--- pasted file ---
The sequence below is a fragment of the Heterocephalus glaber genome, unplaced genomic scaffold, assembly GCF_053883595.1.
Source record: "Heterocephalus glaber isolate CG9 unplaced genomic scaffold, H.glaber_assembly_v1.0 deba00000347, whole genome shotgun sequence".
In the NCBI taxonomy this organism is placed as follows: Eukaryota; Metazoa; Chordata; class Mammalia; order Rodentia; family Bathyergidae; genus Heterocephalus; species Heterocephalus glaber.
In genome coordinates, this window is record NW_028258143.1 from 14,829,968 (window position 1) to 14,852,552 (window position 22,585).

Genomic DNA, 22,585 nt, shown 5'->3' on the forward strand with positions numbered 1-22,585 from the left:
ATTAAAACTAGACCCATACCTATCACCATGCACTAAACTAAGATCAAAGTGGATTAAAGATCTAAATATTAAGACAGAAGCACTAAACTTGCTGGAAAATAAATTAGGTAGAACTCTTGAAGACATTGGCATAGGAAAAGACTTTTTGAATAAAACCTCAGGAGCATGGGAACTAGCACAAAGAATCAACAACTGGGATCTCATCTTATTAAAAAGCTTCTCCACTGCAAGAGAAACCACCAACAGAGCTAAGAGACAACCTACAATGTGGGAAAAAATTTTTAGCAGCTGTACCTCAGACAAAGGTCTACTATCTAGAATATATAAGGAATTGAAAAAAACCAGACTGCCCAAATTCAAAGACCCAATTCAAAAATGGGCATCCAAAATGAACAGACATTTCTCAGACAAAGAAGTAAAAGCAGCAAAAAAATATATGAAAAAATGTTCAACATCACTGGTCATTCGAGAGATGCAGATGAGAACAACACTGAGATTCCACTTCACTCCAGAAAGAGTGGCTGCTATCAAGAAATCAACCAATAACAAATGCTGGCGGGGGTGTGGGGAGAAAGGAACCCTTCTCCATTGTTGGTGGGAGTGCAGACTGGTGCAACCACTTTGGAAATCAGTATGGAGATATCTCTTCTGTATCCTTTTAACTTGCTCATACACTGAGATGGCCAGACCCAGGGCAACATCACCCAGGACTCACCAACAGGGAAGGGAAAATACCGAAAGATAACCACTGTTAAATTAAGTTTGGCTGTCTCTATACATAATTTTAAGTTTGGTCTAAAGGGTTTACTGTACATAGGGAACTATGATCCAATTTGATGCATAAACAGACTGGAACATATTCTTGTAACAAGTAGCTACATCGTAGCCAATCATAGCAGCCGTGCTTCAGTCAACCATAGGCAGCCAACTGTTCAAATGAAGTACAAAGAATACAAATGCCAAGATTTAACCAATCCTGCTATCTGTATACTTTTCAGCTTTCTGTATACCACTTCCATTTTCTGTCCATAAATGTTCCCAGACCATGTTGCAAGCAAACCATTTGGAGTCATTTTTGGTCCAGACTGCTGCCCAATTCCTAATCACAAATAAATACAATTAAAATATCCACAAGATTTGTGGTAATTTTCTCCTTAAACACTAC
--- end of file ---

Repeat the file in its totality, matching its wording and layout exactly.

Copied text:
The sequence below is a fragment of the Heterocephalus glaber genome, unplaced genomic scaffold, assembly GCF_053883595.1.
Source record: "Heterocephalus glaber isolate CG9 unplaced genomic scaffold, H.glaber_assembly_v1.0 deba00000347, whole genome shotgun sequence".
In the NCBI taxonomy this organism is placed as follows: Eukaryota; Metazoa; Chordata; class Mammalia; order Rodentia; family Bathyergidae; genus Heterocephalus; species Heterocephalus glaber.
In genome coordinates, this window is record NW_028258143.1 from 14,829,968 (window position 1) to 14,852,552 (window position 22,585).

Genomic DNA, 22,585 nt, shown 5'->3' on the forward strand with positions numbered 1-22,585 from the left:
ATTAAAACTAGACCCATACCTATCACCATGCACTAAACTAAGATCAAAGTGGATTAAAGATCTAAATATTAAGACAGAAGCACTAAACTTGCTGGAAAATAAATTAGGTAGAACTCTTGAAGACATTGGCATAGGAAAAGACTTTTTGAATAAAACCTCAGGAGCATGGGAACTAGCACAAAGAATCAACAACTGGGATCTCATCTTATTAAAAAGCTTCTCCACTGCAAGAGAAACCACCAACAGAGCTAAGAGACAACCTACAATGTGGGAAAAAATTTTTAGCAGCTGTACCTCAGACAAAGGTCTACTATCTAGAATATATAAGGAATTGAAAAAAACCAGACTGCCCAAATTCAAAGACCCAATTCAAAAATGGGCATCCAAAATGAACAGACATTTCTCAGACAAAGAAGTAAAAGCAGCAAAAAAATATATGAAAAAATGTTCAACATCACTGGTCATTCGAGAGATGCAGATGAGAACAACACTGAGATTCCACTTCACTCCAGAAAGAGTGGCTGCTATCAAGAAATCAACCAATAACAAATGCTGGCGGGGGTGTGGGGAGAAAGGAACCCTTCTCCATTGTTGGTGGGAGTGCAGACTGGTGCAACCACTTTGGAAATCAGTATGGAGATATCTCTTCTGTATCCTTTTAACTTGCTCATACACTGAGATGGCCAGACCCAGGGCAACATCACCCAGGACTCACCAACAGGGAAGGGAAAATACCGAAAGATAACCACTGTTAAATTAAGTTTGGCTGTCTCTATACATAATTTTAAGTTTGGTCTAAAGGGTTTACTGTACATAGGGAACTATGATCCAATTTGATGCATAAACAGACTGGAACATATTCTTGTAACAAGTAGCTACATCGTAGCCAATCATAGCAGCCGTGCTTCAGTCAACCATAGGCAGCCAACTGTTCAAATGAAGTACAAAGAATACAAATGCCAAGATTTAACCAATCCTGCTATCTGTATACTTTTCAGCTTTCTGTATACCACTTCCATTTTCTGTCCATAAATGTTCCCAGACCATGTTGCAAGCAAACCATTTGGAGTCATTTTTGGTCCAGACTGCTGCCCAATTCCTAATCACAAATAAATACAATTAAAATATCCACAAGATTTGTGGTAATTTTCTCCTTAAACACTAC